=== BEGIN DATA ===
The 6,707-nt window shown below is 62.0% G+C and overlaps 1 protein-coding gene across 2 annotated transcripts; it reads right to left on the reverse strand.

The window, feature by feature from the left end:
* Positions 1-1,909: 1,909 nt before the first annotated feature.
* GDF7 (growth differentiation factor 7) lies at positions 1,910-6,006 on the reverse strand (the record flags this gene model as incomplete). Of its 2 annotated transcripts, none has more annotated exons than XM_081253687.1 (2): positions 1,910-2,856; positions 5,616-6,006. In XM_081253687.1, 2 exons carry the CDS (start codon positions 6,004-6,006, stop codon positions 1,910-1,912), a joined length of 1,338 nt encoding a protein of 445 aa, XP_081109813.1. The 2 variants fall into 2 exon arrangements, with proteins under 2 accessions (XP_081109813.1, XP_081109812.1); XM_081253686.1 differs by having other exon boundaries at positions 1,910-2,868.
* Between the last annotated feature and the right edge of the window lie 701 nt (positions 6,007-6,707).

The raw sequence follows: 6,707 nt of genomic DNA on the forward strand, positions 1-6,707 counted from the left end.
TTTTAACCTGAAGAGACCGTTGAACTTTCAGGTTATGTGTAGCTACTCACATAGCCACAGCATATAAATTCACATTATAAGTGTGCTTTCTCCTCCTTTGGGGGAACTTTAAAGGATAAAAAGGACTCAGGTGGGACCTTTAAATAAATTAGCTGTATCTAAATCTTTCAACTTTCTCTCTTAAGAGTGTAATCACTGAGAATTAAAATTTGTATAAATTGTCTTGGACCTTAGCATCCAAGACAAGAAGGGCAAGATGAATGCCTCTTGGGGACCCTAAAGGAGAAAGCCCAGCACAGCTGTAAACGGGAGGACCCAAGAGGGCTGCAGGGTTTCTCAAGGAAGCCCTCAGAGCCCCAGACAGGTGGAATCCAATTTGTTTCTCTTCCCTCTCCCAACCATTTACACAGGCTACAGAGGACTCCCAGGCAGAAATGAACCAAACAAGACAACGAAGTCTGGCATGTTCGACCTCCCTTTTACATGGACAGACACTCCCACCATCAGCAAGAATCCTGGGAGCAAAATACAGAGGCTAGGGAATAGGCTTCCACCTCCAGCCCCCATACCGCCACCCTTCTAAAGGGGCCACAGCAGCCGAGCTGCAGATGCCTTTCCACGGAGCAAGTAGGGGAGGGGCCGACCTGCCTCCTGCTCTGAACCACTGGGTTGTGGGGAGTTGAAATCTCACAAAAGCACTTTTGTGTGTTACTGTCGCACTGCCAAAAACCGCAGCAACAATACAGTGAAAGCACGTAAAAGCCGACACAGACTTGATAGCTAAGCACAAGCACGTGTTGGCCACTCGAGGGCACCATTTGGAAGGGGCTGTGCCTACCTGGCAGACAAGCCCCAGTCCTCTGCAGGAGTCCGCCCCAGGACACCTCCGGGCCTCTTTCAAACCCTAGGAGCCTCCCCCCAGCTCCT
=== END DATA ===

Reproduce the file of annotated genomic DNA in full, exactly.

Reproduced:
The 6,707-nt window shown below is 62.0% G+C and overlaps 1 protein-coding gene across 2 annotated transcripts; it reads right to left on the reverse strand.

The window, feature by feature from the left end:
* Positions 1-1,909: 1,909 nt before the first annotated feature.
* GDF7 (growth differentiation factor 7) lies at positions 1,910-6,006 on the reverse strand (the record flags this gene model as incomplete). Of its 2 annotated transcripts, none has more annotated exons than XM_081253687.1 (2): positions 1,910-2,856; positions 5,616-6,006. In XM_081253687.1, 2 exons carry the CDS (start codon positions 6,004-6,006, stop codon positions 1,910-1,912), a joined length of 1,338 nt encoding a protein of 445 aa, XP_081109813.1. The 2 variants fall into 2 exon arrangements, with proteins under 2 accessions (XP_081109813.1, XP_081109812.1); XM_081253686.1 differs by having other exon boundaries at positions 1,910-2,868.
* Between the last annotated feature and the right edge of the window lie 701 nt (positions 6,007-6,707).

The raw sequence follows: 6,707 nt of genomic DNA on the forward strand, positions 1-6,707 counted from the left end.
TTTTAACCTGAAGAGACCGTTGAACTTTCAGGTTATGTGTAGCTACTCACATAGCCACAGCATATAAATTCACATTATAAGTGTGCTTTCTCCTCCTTTGGGGGAACTTTAAAGGATAAAAAGGACTCAGGTGGGACCTTTAAATAAATTAGCTGTATCTAAATCTTTCAACTTTCTCTCTTAAGAGTGTAATCACTGAGAATTAAAATTTGTATAAATTGTCTTGGACCTTAGCATCCAAGACAAGAAGGGCAAGATGAATGCCTCTTGGGGACCCTAAAGGAGAAAGCCCAGCACAGCTGTAAACGGGAGGACCCAAGAGGGCTGCAGGGTTTCTCAAGGAAGCCCTCAGAGCCCCAGACAGGTGGAATCCAATTTGTTTCTCTTCCCTCTCCCAACCATTTACACAGGCTACAGAGGACTCCCAGGCAGAAATGAACCAAACAAGACAACGAAGTCTGGCATGTTCGACCTCCCTTTTACATGGACAGACACTCCCACCATCAGCAAGAATCCTGGGAGCAAAATACAGAGGCTAGGGAATAGGCTTCCACCTCCAGCCCCCATACCGCCACCCTTCTAAAGGGGCCACAGCAGCCGAGCTGCAGATGCCTTTCCACGGAGCAAGTAGGGGAGGGGCCGACCTGCCTCCTGCTCTGAACCACTGGGTTGTGGGGAGTTGAAATCTCACAAAAGCACTTTTGTGTGTTACTGTCGCACTGCCAAAAACCGCAGCAACAATACAGTGAAAGCACGTAAAAGCCGACACAGACTTGATAGCTAAGCACAAGCACGTGTTGGCCACTCGAGGGCACCATTTGGAAGGGGCTGTGCCTACCTGGCAGACAAGCCCCAGTCCTCTGCAGGAGTCCGCCCCAGGACACCTCCGGGCCTCTTTCAAACCCTAGGAGCCTCCCCCCAGCTCCT